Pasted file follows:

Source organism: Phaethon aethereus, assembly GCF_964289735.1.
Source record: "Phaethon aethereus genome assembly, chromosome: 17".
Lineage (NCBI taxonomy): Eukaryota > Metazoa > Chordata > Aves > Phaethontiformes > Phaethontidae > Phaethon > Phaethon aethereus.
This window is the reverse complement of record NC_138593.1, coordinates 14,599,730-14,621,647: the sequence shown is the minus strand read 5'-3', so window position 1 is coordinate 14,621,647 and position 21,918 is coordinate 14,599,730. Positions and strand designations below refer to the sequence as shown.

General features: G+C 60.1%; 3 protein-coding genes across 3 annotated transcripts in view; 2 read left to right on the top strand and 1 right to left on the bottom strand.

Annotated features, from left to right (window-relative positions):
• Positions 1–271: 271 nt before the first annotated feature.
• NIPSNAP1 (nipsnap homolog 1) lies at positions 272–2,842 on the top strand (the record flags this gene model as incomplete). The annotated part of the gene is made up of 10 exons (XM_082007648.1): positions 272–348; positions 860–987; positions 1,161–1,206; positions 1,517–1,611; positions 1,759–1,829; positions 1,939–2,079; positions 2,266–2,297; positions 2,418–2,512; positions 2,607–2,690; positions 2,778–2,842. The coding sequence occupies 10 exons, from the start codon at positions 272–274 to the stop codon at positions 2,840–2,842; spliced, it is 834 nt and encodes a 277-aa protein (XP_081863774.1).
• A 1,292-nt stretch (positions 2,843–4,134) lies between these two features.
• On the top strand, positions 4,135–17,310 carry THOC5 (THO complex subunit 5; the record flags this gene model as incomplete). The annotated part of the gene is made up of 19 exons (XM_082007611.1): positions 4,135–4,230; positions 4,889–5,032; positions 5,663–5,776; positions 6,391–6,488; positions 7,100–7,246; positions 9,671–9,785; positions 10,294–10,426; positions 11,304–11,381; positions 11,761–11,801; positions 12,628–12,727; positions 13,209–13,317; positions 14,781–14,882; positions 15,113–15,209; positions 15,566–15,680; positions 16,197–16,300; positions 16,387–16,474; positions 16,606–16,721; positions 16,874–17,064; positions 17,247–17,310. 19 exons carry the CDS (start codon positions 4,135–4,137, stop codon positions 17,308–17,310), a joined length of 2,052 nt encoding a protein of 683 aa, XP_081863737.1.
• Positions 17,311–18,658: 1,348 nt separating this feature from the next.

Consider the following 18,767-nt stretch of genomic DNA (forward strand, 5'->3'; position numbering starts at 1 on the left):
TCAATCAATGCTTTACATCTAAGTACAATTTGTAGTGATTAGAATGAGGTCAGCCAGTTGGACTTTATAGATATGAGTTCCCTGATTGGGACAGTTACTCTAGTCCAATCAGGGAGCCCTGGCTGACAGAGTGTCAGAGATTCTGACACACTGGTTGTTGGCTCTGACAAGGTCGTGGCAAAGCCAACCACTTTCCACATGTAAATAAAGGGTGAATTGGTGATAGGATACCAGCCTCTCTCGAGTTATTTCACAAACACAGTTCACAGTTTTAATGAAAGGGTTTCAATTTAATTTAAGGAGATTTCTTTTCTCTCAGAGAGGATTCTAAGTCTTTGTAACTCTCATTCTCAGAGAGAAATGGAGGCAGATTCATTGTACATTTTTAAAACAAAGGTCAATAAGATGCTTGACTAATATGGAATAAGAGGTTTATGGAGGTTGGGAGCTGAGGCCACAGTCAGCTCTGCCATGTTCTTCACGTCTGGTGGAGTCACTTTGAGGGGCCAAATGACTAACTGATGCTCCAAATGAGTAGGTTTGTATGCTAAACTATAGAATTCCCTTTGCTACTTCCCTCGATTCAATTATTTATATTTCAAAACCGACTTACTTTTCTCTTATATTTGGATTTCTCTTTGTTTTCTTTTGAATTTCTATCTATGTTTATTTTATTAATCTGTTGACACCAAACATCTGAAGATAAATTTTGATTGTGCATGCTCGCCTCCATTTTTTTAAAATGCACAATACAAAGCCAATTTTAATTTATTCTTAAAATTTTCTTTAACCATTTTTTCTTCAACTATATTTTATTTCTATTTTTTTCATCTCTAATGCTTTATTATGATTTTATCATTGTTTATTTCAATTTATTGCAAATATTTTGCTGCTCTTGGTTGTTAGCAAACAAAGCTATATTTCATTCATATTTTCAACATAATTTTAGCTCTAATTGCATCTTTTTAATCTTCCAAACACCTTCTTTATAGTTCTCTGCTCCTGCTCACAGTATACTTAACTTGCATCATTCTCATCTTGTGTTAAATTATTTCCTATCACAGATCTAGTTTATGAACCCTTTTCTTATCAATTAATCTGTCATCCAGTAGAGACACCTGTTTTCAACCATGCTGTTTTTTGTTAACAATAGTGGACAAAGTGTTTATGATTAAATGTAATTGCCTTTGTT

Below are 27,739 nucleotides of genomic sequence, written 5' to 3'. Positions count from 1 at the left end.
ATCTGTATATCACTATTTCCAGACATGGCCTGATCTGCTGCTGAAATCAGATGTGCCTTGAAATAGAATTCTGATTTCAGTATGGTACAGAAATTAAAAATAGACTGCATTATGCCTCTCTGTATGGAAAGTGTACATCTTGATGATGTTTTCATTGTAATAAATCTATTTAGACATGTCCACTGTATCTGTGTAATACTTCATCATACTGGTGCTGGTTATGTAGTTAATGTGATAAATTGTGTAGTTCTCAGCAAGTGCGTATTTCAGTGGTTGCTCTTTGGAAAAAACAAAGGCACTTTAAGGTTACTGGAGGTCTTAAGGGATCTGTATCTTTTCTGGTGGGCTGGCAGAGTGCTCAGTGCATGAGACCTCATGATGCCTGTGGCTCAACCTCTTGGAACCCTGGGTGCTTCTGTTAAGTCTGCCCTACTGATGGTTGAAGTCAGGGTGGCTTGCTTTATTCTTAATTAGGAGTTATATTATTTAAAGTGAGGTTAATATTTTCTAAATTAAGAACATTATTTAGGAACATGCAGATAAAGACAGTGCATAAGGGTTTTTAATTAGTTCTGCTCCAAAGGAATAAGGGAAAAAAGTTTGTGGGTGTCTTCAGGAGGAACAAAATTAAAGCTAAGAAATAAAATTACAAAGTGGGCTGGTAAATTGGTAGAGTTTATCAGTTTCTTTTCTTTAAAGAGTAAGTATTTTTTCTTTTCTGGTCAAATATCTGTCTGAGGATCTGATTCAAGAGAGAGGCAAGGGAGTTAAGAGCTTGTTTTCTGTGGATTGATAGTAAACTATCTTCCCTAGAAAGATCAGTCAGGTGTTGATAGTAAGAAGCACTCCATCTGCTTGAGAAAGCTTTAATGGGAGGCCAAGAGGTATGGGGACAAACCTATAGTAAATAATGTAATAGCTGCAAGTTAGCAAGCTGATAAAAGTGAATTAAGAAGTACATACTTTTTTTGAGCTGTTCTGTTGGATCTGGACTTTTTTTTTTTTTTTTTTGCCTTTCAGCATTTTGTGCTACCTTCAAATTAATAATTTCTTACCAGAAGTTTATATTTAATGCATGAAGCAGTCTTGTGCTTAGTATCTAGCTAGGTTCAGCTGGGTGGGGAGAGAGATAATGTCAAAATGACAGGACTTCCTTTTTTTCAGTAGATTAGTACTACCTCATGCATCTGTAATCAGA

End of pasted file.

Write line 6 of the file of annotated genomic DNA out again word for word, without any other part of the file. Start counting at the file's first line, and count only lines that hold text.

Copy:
Annotated features, from left to right (window-relative positions):